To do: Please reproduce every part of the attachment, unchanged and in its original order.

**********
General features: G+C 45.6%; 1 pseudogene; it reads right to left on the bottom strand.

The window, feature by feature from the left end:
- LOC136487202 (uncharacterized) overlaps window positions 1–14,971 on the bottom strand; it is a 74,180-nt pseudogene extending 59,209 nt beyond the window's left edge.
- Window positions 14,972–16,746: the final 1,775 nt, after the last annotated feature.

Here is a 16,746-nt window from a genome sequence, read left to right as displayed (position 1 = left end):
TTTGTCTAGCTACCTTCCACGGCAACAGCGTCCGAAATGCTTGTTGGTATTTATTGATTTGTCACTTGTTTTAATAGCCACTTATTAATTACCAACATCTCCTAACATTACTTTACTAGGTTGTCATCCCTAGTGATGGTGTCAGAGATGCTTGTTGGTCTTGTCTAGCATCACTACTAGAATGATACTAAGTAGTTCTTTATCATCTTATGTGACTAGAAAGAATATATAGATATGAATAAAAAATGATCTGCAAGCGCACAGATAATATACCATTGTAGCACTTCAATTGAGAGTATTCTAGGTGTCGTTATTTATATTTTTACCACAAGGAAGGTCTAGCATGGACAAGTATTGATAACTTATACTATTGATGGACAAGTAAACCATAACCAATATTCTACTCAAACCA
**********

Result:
General features: G+C 45.6%; 1 pseudogene; it reads right to left on the bottom strand.

The window, feature by feature from the left end:
- LOC136487202 (uncharacterized) overlaps window positions 1–14,971 on the bottom strand; it is a 74,180-nt pseudogene extending 59,209 nt beyond the window's left edge.
- Window positions 14,972–16,746: the final 1,775 nt, after the last annotated feature.

Here is a 16,746-nt window from a genome sequence, read left to right as displayed (position 1 = left end):
TTTGTCTAGCTACCTTCCACGGCAACAGCGTCCGAAATGCTTGTTGGTATTTATTGATTTGTCACTTGTTTTAATAGCCACTTATTAATTACCAACATCTCCTAACATTACTTTACTAGGTTGTCATCCCTAGTGATGGTGTCAGAGATGCTTGTTGGTCTTGTCTAGCATCACTACTAGAATGATACTAAGTAGTTCTTTATCATCTTATGTGACTAGAAAGAATATATAGATATGAATAAAAAATGATCTGCAAGCGCACAGATAATATACCATTGTAGCACTTCAATTGAGAGTATTCTAGGTGTCGTTATTTATATTTTTACCACAAGGAAGGTCTAGCATGGACAAGTATTGATAACTTATACTATTGATGGACAAGTAAACCATAACCAATATTCTACTCAAACCA